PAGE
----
published: Sept. 7, 2015, recorded: May 2015, views: 1306
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Clinical neuroimaging is normal in over 50% of new-onset focal epilepsies, and generally normal in idiopathic generalised epilepsies. How can advanced functional and structural imaging further our understanding of epileptogenesis and cognitive functions in focal and generalised epilepsies, and how might neuroimaging be used in the future to improve surgical outcome, as well as predicting response to medication? Group analyses of functional, structural and effective connectivity based on functional magnetic resonance imaging (fMRI) and diffusion tensor imaging provide evidence for unique anatomical structures that are involved in the modulation of seizure activity, and their role in specific syndromes. Whilst there is evidence that focal seizures arise and are sustained within a network of interconnected brain regions, the deep frontal piriform cortex plays an important role in modulating seizure activity. Altered connectivity with the supplementary motor area may represent the anatomical basis for cognitive triggering of motor seizures in juvenile myoclonic epilepsy. A major challenge for the future use of neuroimaging is the widening of applications beyond ‘surgical imaging’ to include individual predictions of disease progression and of response to medication.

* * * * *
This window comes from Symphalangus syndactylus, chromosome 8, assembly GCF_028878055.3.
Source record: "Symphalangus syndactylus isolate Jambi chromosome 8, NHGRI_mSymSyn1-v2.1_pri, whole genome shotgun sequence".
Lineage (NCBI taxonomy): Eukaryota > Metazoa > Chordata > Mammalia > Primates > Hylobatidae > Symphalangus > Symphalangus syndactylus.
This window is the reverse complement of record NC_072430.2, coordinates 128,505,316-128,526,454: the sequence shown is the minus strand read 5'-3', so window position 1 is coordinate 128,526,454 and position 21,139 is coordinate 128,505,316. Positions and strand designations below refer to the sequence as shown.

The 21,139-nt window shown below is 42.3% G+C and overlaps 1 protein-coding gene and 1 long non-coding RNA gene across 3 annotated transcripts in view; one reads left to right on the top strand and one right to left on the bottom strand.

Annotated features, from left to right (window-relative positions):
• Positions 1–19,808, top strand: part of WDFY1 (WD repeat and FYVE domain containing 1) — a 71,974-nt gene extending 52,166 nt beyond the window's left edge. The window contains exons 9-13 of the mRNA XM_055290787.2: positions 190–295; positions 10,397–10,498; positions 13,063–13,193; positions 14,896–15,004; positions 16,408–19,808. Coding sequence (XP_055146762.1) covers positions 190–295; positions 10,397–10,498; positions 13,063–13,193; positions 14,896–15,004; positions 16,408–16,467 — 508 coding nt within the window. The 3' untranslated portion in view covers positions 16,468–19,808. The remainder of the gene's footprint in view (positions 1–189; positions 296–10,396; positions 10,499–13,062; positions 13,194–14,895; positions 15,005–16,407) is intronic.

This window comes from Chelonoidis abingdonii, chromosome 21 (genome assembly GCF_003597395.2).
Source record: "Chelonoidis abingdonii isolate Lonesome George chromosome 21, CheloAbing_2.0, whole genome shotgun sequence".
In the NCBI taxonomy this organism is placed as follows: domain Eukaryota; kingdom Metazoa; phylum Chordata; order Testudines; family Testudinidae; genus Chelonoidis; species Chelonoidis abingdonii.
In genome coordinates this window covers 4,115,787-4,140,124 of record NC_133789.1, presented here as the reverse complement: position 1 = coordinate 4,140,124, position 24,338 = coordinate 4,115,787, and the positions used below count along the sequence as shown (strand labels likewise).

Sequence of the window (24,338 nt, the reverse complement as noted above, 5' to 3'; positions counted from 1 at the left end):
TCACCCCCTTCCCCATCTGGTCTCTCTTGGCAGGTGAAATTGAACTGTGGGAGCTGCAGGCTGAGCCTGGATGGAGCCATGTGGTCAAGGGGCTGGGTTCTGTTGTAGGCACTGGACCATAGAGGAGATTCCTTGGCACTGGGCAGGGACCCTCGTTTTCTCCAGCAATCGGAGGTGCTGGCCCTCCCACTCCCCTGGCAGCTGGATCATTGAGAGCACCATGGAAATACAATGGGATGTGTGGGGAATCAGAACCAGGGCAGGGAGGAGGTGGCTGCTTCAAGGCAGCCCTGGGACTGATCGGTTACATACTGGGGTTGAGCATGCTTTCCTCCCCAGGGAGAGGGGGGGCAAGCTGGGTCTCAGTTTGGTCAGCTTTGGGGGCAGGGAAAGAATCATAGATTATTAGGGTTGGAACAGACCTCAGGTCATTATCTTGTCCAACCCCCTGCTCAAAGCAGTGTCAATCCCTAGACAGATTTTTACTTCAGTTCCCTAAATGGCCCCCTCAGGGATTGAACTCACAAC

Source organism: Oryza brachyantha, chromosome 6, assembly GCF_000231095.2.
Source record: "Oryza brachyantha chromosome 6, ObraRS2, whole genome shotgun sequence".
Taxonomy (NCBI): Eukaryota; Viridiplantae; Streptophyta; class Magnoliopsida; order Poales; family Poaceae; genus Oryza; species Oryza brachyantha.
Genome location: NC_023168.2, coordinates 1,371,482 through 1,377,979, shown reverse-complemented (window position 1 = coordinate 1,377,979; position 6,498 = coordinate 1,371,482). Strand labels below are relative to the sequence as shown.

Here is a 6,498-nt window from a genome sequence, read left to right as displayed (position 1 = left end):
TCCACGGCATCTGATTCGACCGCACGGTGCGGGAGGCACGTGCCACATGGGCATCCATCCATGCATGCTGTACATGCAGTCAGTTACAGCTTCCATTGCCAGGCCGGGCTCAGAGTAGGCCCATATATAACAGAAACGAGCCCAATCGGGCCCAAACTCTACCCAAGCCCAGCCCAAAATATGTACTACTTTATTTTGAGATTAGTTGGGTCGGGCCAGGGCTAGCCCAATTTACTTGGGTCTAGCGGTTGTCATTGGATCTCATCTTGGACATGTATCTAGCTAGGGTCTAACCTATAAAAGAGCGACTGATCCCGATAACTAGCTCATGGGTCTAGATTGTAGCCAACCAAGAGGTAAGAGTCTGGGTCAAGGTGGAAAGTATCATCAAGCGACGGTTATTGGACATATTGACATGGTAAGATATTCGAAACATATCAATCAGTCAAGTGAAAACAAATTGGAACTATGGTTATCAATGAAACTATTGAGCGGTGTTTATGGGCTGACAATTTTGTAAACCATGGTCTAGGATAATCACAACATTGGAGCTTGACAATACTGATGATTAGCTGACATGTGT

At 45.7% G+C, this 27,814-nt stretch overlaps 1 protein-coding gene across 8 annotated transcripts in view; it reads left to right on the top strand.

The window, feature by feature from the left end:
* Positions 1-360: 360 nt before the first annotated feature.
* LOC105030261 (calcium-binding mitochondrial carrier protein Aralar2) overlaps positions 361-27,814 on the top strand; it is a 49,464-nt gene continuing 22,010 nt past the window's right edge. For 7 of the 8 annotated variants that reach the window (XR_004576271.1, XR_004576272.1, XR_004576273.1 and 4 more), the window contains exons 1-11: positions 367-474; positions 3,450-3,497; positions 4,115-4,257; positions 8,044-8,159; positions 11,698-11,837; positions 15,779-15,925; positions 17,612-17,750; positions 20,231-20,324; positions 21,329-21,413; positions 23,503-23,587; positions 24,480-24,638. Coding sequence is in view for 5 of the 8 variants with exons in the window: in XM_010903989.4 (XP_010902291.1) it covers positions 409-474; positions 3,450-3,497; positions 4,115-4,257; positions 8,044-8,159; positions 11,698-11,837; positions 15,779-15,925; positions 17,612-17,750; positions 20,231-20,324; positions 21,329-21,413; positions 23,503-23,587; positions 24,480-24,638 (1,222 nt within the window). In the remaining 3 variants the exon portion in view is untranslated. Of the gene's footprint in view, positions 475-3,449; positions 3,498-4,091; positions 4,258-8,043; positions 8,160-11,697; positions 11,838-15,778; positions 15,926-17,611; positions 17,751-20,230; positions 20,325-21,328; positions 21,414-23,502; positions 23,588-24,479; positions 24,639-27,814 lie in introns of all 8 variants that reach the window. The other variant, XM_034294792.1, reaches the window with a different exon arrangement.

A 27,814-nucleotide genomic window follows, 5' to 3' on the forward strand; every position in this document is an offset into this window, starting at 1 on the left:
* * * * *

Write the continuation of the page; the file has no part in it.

Download slides: snc2015_koepp_imaging_epileptogenesis_01.pdf (4.5 MB)
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